I love the church. I love Langhorne Presbyterian Church and I love the holy catholic church. And probably more than most people I know what the church is like. I have seen, heard, or experienced the racism, sexism, homophobia, elitism, and judgmentalism of the church. I have seen, heard, or experienced the gossip mongers, character assassins, anxiety provokers, and peace disrupters who fill the church. I have seen, heard, and experienced a thousand ways that the church betrays her Lord. I have seen, heard, and experienced the guilty church and I am part of her and share her guilt.
Still, I love the church.
Liking Jesus, but not the church has become a cottage industry in the past decade or so. Books and study guides have been written, raps performed, memes displayed, blogs posted. And that’s just among and for the Christians.
Almost everything the “like Jesus but not the church” folks confess in their creeds is true. If they ever needed to hire a consultant to tell them more, add more data to their bitter indictment, they could hire me. I know how bad it is.
Still, I love the church.
The other day I came across a description of the church that jumped off the page I was reading. I paused for a moment and re-read the sentence. It made good sense to me. “The Church is not so much a cleanly separate society of well-formed persons as a messy set of unfinished and half-successful negotiations,” the author wrote. (The sentence is in the middle of a book review that you may find here.)
I think a lot of people dislike the church when it is not “a cleanly separate society of well-formed persons,” as it either falsely claimed to be or as some of the dislikers desperately want it to be. We really want the church to be what it’s not and are angry that it isn’t. I understand the anger and the despair of the dislikers, but in the end it gets them nowhere. Bitter people never make the world a better place.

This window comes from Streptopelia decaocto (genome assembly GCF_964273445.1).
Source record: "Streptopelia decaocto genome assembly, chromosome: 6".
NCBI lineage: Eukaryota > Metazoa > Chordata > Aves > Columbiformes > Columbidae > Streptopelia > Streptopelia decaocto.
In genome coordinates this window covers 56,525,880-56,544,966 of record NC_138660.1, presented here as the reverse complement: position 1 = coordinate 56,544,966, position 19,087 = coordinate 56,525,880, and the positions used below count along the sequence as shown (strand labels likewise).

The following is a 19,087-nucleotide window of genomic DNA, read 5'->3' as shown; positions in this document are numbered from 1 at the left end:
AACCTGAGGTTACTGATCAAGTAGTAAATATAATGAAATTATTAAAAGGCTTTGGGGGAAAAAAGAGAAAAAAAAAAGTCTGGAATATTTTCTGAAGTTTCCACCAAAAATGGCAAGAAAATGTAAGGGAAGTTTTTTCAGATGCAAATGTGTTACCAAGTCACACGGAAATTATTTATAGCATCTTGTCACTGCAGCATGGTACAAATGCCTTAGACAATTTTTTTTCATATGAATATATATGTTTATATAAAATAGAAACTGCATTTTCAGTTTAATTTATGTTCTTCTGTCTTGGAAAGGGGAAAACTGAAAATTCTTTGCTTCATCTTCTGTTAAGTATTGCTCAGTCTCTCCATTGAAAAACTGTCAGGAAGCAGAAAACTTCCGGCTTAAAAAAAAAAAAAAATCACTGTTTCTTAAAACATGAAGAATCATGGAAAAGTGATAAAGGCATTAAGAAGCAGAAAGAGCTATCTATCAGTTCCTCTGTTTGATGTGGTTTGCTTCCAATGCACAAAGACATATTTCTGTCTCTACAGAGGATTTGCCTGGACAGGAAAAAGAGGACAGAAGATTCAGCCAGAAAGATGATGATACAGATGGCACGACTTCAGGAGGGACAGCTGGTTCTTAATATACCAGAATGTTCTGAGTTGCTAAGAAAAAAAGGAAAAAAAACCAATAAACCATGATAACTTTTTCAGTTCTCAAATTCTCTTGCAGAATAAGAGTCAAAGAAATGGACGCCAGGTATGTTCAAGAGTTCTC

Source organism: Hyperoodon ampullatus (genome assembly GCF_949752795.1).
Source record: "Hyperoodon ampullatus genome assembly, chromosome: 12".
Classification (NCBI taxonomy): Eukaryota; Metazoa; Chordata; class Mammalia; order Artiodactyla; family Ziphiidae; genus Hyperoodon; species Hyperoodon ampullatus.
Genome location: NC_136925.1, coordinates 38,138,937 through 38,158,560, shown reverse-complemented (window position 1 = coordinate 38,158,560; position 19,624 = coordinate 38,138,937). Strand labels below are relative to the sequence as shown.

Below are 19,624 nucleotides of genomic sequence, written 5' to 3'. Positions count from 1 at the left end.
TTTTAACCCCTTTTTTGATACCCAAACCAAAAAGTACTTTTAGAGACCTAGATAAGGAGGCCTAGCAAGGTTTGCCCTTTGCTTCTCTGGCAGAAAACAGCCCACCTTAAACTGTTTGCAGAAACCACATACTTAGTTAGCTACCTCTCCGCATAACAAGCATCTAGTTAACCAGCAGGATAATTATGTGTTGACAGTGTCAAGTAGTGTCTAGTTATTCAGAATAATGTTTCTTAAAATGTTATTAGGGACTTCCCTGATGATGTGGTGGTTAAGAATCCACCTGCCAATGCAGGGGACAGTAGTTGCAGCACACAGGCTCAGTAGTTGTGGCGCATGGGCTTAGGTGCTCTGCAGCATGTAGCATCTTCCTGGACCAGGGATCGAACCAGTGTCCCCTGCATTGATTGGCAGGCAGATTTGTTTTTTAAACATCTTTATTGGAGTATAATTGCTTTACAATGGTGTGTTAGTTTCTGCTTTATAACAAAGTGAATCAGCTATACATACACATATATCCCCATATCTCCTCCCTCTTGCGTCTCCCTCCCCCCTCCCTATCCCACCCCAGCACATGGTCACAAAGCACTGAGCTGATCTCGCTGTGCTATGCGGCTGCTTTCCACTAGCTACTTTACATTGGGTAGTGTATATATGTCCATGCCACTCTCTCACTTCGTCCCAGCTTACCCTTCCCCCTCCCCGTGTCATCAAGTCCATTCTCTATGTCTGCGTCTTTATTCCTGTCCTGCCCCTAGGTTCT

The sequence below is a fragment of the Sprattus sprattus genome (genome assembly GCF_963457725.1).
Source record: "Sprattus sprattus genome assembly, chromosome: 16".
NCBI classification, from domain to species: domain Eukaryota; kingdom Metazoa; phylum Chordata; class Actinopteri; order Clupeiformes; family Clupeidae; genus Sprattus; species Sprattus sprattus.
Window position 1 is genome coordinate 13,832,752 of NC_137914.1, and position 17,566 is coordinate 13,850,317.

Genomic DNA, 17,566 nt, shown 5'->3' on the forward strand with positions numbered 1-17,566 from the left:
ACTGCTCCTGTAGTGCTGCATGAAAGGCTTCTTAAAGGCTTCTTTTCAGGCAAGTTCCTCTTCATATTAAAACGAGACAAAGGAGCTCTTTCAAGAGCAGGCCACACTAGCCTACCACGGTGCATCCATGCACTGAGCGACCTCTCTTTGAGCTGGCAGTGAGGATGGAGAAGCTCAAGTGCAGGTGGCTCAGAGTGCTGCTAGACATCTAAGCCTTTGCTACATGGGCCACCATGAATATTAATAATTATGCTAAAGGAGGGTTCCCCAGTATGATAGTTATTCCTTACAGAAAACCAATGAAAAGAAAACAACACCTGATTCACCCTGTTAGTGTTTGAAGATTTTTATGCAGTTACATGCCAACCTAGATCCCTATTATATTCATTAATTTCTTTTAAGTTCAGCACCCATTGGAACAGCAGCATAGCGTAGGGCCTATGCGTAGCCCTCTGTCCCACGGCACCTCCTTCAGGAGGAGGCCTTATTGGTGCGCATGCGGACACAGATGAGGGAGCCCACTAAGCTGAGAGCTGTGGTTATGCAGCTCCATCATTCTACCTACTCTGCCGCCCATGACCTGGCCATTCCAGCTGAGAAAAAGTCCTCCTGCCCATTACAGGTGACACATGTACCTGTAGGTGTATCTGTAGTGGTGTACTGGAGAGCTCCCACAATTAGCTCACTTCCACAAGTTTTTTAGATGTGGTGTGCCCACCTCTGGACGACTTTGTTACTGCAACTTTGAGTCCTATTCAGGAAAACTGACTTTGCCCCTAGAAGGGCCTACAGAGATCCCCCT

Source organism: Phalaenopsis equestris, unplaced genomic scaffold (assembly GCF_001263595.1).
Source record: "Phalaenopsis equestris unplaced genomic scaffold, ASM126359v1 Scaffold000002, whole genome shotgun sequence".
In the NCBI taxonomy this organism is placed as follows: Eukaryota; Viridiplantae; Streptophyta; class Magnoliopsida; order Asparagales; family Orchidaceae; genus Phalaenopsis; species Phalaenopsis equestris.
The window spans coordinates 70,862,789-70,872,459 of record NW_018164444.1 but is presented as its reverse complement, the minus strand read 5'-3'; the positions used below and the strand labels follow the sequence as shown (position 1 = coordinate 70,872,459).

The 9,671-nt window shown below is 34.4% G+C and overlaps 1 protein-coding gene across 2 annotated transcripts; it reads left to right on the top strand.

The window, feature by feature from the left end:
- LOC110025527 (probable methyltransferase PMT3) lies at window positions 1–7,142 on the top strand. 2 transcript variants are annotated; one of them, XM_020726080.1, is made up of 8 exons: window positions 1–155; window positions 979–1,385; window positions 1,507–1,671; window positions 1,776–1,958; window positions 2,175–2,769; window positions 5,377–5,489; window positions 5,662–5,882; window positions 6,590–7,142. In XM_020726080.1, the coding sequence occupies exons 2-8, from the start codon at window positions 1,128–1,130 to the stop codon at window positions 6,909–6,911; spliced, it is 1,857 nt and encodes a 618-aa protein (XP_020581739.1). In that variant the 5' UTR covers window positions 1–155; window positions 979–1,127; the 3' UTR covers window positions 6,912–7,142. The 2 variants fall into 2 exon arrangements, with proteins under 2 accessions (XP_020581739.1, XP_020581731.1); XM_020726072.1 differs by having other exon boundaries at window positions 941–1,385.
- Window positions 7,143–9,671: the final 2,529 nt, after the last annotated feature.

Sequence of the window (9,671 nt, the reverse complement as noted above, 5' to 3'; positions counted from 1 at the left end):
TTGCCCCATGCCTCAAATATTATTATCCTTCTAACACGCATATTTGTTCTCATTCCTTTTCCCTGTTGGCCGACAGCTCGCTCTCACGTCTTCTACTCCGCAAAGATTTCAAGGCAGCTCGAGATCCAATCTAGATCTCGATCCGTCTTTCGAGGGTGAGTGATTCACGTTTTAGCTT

One of the main reasons I love the church is because I have come to know it, after some disappointment and bitterness I have come to know it, as a “messy set of unfinished and half-successful negotiations.” In fact, I think, a messy set of unfinished and half-successful people. Unfinished and half-successful, perhaps that is why I fit in so well.
I love the church.
I love the church in and because of its unfinished and half-successful negotiations; it’s broken people. I love a church like Langhorne Presbyterian. From my corner of the church, just this week, I have seen our unfinished and half-successful people celebrate a new job for a chronically unemployed friend for whom they have prayed and with whom they have stood for long months.
I have seen them welcome a new-born, and gather at the bedside of a dying saint.
I have seen the church embrace a stranger and help her navigate the troubled waters of her hard life. I have seen unfinished and half-successful people who the world would take to be nearly complete and fully successful volunteer to spend a day sorting old and dirty shoes, salvaging the best to take to rural Guatemalans, for whom a decent pair of shoes will not only ease the pain of aching feet put possibly pave the way to just a little bit of success. I have seen members of the church gather significant talents and gifts to make the work of educating poor kids in North Philadelphia a little easier.
I have the seen the church, this community of the unfinished and half-successful, gather at the waters of baptism and make promises that will take a lifetime to fulfill, and they mean to keep those promises. I have seen these same unfinished and half-successful folks come modestly but joyfully to the Table of grace to be fed by the Lord of the feast. I have heard them raise their voices singing of God’s great faithfulness even when last week may not have gone so well.
I have been a part of a group of half-finished unsuccessful men who filled a room early one weekday morning this past week, just to gather around God’s word. You would have thought they had better things to do.
To those who say they like Jesus but not the church, I’d say close your Facebook page and rather than posting another meme, why don’t you come to church. Oh, we’re mostly half-finished and unsuccessful, and things can get messy, even ugly, around the church. I probably ought to apologize ahead of time. But Jesus who you like is going to love you through his church.
I love the church because I love her Lord. And lest I ever forget, we love because he first loved us (1 John 4:19).
See you Sunday – unsuccessful and half-finished people always welcome!